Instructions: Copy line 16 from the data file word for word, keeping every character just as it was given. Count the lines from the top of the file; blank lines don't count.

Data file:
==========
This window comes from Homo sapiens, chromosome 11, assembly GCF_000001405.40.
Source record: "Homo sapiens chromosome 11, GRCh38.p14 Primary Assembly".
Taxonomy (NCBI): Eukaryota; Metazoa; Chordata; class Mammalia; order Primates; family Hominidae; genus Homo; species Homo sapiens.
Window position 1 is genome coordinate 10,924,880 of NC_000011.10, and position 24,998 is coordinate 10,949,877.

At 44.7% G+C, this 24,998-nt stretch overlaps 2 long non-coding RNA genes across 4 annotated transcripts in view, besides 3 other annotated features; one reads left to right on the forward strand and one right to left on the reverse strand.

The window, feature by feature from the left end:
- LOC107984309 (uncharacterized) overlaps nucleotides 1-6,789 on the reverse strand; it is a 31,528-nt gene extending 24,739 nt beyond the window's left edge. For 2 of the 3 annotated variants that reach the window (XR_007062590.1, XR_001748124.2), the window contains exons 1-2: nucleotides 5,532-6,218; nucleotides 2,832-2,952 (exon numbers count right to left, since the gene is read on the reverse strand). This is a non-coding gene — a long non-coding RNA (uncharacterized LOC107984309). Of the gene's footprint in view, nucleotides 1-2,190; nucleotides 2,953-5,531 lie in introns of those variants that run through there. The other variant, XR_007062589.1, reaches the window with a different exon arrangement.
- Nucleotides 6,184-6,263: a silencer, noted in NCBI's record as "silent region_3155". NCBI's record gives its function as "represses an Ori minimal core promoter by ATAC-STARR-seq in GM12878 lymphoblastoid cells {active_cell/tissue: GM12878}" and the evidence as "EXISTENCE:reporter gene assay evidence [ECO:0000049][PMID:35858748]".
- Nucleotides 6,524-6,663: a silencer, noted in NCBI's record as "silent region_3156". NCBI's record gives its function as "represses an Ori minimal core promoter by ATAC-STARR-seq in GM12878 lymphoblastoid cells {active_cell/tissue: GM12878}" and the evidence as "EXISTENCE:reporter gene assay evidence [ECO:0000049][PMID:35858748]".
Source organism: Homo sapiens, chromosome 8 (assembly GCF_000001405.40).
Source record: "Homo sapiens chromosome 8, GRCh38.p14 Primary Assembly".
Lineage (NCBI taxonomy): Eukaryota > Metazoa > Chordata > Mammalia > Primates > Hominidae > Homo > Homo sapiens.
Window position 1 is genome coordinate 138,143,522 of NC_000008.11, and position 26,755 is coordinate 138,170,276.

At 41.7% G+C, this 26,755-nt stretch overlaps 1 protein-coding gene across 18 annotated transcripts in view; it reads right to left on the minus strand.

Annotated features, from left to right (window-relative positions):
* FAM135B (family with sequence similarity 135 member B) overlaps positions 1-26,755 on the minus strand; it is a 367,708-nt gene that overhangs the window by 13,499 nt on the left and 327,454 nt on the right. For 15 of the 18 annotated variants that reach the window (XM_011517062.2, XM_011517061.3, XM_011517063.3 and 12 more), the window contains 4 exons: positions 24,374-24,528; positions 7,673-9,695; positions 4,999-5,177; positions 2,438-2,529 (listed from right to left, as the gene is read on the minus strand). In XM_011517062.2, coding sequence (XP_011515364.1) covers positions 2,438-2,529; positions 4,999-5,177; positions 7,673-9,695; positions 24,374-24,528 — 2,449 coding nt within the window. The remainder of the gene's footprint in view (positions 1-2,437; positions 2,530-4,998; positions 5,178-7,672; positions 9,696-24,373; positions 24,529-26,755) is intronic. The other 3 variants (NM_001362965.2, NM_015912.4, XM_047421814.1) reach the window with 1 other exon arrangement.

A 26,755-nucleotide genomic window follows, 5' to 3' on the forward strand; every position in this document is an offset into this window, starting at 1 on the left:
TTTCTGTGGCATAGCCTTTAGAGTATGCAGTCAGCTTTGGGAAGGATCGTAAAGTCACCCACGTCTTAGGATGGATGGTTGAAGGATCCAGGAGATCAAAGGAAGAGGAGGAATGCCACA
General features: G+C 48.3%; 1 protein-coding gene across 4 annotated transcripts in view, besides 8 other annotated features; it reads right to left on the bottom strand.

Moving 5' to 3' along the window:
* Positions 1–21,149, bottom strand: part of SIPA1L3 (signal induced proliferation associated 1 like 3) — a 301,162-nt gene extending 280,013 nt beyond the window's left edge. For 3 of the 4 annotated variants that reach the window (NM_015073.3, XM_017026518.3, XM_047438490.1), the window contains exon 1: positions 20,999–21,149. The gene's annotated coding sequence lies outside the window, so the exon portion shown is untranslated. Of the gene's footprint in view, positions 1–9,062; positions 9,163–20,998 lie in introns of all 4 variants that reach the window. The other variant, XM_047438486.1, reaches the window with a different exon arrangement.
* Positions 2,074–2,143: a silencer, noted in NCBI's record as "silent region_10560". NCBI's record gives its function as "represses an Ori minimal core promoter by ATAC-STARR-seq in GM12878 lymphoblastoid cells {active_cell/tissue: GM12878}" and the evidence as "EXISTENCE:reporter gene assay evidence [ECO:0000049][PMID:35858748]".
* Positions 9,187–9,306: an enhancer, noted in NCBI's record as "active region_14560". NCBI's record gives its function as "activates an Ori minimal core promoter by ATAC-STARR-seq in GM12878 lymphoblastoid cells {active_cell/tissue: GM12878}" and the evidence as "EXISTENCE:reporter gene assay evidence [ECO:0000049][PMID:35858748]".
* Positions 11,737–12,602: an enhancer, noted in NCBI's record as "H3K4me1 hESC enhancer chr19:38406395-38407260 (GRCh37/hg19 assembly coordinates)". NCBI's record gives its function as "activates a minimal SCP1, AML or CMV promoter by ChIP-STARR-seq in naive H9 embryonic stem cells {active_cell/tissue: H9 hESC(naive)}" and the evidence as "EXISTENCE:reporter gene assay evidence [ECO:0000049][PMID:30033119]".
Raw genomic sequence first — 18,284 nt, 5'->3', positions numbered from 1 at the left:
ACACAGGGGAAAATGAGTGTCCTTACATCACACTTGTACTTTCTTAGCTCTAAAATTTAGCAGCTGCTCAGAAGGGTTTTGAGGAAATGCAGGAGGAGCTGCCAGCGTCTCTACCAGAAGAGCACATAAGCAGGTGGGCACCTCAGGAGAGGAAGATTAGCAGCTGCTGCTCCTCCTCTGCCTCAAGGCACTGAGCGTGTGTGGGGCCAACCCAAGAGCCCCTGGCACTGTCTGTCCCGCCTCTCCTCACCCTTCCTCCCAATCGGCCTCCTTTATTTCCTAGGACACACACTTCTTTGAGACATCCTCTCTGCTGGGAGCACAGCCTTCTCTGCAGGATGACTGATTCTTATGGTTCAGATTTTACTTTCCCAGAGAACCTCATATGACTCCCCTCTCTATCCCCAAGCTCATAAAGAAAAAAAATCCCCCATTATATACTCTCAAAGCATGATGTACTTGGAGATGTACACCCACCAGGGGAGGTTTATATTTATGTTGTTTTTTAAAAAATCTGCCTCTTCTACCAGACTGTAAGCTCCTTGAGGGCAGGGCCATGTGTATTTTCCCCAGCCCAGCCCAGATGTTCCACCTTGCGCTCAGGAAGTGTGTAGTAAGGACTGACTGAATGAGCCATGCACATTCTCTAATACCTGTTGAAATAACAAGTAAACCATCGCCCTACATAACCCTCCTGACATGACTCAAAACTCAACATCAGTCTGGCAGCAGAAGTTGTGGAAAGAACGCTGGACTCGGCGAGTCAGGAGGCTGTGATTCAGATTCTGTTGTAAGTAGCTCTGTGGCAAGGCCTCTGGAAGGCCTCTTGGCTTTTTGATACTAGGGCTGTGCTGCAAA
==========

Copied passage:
* FAM135B (family with sequence similarity 135 member B) overlaps positions 1-26,755 on the minus strand; it is a 367,708-nt gene that overhangs the window by 13,499 nt on the left and 327,454 nt on the right. For 15 of the 18 annotated variants that reach the window (XM_011517062.2, XM_011517061.3, XM_011517063.3 and 12 more), the window contains 4 exons: positions 24,374-24,528; positions 7,673-9,695; positions 4,999-5,177; positions 2,438-2,529 (listed from right to left, as the gene is read on the minus strand). In XM_011517062.2, coding sequence (XP_011515364.1) covers positions 2,438-2,529; positions 4,999-5,177; positions 7,673-9,695; positions 24,374-24,528 — 2,449 coding nt within the window. The remainder of the gene's footprint in view (positions 1-2,437; positions 2,530-4,998; positions 5,178-7,672; positions 9,696-24,373; positions 24,529-26,755) is intronic. The other 3 variants (NM_001362965.2, NM_015912.4, XM_047421814.1) reach the window with 1 other exon arrangement.